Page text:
TRIPLE HYBRID EVENING-PRIMROSE

Oenothera biennis x cambrica x glazioviana

Willowherb Family [Onagraceae]

month8jun month8june month8jul month8july month8aug month8sep month8sept

status
statusZneophyte
 
flower
flower8yellow
 
morph
morph8actino
 
petals
petalsZ4
 
stem
stem8round
 
smell
smell8fragrant
fragrant

19th Aug 2017, dunes, Crosby Coastal Park, Sefton Coast. Photo: © RWD
A triple hybrid between Common Evening-Primrose (Oenothera biennis) , Small Evening-primrose (Oenothera cambrica) and Large-Flowered Evening-Primrose (Oenothera glazioviana).


2nd Sept 2017, dunes, Crosby Coastal Park, Sefton Coast. Photo: © RWD
There are still a few flower-buds to open at the top; the rest below on the spike have flowered and turned to fruit. Those stems with darkly coloured open fruits with white parts have already ripened.


19th Aug 2017, dunes, Crosby Coastal Park, Sefton Coast. Photo: © RWD
A mostly-spent flowering spike with stiff ripening fruits around the lower parts. Leaves not crinkly on the upper part.


19th Aug 2017, dunes, Crosby Coastal Park, Sefton Coast. Photo: © RWD
Un-opened flower-buds have faint pink stripes on the sepals enclosing them. The fruit capsules here have thinner red stripes (but not all do).


2nd Sept 2017, dunes, Crosby Coastal Park, Sefton Coast. Photo: © RWD
The sepals are reflexed downwards when the flower has opened, with the faint pink stripes now being on the inside. The white withered flower to the left is about to drop off with its long spent flower stalk to leave the fruit capsules with a slight hole at the top.


19th Aug 2017, dunes, Crosby Coastal Park, Sefton Coast. Photo: © RWD
In this triple hybrid the style is very much shorter than the stamens. This means that the plant is more likely not to fertilise itself, but rather other species of Evening-primrose plants in the vicinity, so it partakes in hybrid-swarm orgies too.


19th Aug 2017, dunes, Crosby Coastal Park, Sefton Coast. Photo: © RWD
The style is here green, and 4-pronged as they are in all Evening-primroses.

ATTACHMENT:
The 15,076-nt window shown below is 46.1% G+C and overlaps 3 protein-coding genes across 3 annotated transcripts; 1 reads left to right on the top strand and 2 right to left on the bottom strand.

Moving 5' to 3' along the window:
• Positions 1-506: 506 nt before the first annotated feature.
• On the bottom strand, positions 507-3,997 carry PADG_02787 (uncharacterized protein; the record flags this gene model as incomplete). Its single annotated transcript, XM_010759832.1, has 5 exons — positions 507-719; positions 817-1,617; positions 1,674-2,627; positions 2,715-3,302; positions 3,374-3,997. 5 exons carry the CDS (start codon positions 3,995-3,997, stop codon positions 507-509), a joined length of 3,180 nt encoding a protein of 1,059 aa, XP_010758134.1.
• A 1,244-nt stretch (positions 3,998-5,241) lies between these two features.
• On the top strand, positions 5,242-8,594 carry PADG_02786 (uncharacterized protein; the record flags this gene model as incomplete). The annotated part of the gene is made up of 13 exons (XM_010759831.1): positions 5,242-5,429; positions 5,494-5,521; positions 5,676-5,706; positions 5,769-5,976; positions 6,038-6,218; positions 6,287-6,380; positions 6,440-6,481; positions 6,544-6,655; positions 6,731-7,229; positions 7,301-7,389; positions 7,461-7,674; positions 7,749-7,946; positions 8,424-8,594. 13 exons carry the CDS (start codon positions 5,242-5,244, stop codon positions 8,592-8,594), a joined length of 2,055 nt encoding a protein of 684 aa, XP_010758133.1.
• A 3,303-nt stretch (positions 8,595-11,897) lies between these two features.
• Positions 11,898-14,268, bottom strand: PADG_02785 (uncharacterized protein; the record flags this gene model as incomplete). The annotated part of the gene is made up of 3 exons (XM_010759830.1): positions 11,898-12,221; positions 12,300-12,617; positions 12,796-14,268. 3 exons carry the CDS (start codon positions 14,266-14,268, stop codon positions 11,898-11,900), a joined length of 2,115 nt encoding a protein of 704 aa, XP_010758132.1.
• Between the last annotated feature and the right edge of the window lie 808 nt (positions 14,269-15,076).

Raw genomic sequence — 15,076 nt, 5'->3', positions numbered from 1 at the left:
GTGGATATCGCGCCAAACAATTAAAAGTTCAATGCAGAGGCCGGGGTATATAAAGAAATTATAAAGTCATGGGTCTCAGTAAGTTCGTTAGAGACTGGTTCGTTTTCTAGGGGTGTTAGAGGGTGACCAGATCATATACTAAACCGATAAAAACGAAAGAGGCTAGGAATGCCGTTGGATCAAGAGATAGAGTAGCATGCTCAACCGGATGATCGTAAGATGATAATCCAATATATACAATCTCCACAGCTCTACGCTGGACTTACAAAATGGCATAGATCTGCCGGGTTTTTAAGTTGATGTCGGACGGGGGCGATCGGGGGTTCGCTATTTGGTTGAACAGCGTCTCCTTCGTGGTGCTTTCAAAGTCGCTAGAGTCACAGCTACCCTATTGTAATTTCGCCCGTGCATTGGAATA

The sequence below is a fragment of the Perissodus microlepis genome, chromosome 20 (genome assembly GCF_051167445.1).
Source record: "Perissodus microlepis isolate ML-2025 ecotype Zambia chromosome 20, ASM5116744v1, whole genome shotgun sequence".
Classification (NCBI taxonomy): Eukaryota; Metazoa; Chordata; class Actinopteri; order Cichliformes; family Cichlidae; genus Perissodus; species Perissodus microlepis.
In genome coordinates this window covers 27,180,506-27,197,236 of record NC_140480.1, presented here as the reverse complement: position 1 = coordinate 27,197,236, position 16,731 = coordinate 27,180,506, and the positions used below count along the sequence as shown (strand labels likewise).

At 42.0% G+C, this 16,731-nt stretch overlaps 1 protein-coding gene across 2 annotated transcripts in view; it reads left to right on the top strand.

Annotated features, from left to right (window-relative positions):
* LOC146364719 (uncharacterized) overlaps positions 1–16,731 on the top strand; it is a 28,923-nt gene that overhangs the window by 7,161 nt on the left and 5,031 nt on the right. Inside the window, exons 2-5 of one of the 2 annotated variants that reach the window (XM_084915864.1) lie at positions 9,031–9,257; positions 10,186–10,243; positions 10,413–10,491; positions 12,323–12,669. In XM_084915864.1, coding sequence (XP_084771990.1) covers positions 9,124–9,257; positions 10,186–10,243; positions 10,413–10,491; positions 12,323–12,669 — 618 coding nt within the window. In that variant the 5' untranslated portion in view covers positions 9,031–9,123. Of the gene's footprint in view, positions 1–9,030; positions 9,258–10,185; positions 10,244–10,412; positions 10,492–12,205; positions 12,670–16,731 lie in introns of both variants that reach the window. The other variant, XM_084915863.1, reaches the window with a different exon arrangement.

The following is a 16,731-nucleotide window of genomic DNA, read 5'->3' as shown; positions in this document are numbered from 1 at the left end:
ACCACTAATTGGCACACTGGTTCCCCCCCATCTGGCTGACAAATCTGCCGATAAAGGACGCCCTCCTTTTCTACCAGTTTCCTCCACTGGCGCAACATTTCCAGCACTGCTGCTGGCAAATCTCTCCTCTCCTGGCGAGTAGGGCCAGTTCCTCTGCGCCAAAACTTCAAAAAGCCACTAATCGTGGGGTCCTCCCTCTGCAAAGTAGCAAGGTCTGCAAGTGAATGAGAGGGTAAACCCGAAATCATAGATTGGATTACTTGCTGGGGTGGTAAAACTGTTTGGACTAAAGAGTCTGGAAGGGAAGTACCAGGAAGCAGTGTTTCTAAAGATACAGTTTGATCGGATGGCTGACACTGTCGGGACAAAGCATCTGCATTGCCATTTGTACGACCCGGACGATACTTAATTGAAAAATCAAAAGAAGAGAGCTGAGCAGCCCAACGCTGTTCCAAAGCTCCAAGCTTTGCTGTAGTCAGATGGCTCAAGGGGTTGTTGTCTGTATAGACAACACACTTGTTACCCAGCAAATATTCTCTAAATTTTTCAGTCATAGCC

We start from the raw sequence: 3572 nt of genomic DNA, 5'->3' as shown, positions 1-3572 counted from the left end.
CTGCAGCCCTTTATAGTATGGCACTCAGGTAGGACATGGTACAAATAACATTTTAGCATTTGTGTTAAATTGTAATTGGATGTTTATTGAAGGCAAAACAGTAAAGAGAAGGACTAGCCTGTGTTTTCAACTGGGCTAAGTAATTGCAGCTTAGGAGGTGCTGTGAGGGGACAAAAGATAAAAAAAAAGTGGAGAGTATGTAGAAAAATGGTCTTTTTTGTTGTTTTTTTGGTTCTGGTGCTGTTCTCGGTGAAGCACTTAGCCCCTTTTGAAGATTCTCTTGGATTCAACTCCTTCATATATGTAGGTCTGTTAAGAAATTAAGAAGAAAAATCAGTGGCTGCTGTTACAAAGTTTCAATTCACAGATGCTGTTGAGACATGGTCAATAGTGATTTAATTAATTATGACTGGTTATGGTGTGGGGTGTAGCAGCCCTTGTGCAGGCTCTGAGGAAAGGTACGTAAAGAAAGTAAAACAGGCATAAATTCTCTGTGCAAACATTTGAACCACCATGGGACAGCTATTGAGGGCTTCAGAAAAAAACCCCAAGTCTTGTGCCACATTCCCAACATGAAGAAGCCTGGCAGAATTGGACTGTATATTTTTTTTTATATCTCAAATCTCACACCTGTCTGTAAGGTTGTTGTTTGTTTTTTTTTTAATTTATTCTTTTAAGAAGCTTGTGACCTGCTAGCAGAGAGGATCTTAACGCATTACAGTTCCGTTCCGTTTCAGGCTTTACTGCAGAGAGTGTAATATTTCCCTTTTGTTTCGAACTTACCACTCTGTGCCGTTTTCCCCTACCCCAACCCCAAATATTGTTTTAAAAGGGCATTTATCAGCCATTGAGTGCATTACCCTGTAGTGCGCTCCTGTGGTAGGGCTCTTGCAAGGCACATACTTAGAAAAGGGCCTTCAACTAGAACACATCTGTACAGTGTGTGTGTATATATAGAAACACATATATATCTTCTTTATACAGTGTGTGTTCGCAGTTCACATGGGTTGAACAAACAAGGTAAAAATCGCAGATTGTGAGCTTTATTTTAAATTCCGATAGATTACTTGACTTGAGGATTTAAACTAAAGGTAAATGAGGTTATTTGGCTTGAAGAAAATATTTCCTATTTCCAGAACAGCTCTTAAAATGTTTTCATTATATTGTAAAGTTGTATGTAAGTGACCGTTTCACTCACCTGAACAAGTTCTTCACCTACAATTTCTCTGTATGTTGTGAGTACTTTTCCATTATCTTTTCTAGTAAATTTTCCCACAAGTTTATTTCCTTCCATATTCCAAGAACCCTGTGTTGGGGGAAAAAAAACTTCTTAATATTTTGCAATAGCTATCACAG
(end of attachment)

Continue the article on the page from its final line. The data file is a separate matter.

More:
19th Aug 2017, dunes, Crosby Coastal Park, Sefton Coast. Photo: © RWD
But in this specimen the four prongs of the style are held together erect and half mingling with the anthers. Indeed, this specimen has yellow pollen spores from the anthers on the style and is therefore self-pollinating.


19th Aug 2017, dunes, Crosby Coastal Park, Sefton Coast. Photo: © RWD
The top of the stem on this specimen is very red and it also has a few red and glandular hairs, but not as many as have the green parts of the fruit capsules.


19th Aug 2017, dunes, Crosby Coastal Park, Sefton Coast. Photo: © RWD
Hairs with bulbous red glands on both red and green parts of the stem, less bulbous on the more mature fruit capsules.


19th Aug 2017, dunes, Crosby Coastal Park, Sefton Coast. Photo: © RWD
Red bulbous based hairs on the fruit capsules and stems.


19th Aug 2017, dunes, Crosby Coastal Park, Sefton Coast. Photo: © RWD
The red bases of hairs are larger in any red areas of the fruit capsules. (Capsules lower down have fewer glandular hairs).


19th Aug 2017, dunes, Crosby Coastal Park, Sefton Coast. Photo: © RWD
Pale pink stripes on the flower-buds, the red areas of which sometimes have hairs with red bulbous bases.


2nd Sept 2017, dunes, Crosby Coastal Park, Sefton Coast. Photo: © RWD
Lower leaves are crinkly.


Easily confused with : other Evening-primroses (Oenothera) species.

Not to be semantically confused with : Fragrant Agrimony (Agrimonia procera), Fragrant-Orchid (Gymnadenia conopsea) [plants with similar names belonging to differing families]

Triple Hybrid Evening-primrose is a triple hybrid between: Small-flowered Evening-primrose (Oenothera cambrica), Common Evening-Primrose (Oenothera biennis) and Large-Flowered Evening-Primrose (Oenothera glazioviana),

Hybridizes in a (unique to the UK) way with : Evening-primrose (Small-flowered) (Oenothera cambrica), Evening-primrose (Intermediate) (Oenothera x fallax), Evening-Primrose (Common) (Oenothera biennis) and with any of their hybrids or itself to produce a 'hybrid swarm', whenever two (or more) of those are in proximity. Many of these hybrids have no common nor botanical name. See  Hybrid Swarms.

The identifying features to look out for in this species, Oenothera glazioviana are:

  • Flower buds: small with faint pink stripes
  • Flower size: small
  • Fruits: upper ones with bulbous glandular hairs, lower ones with fewer glandular hairs.
  • Lower leaves: crinkly

It grows on sand-dunes near the coast.


  Oenothera biennis x cambrica x glazioviana  ⇐ Global Aspect ⇒ Onagraceae  

Distribution
 family8Willowherb family8Onagraceae

 BSBI maps
genus8Oenothera
Oenothera
(Evening-Primroses)

TRIPLE HYBRID EVENING-PRIMROSE

Oenothera biennis x cambrica x glazioviana

Willowherb Family [Onagraceae]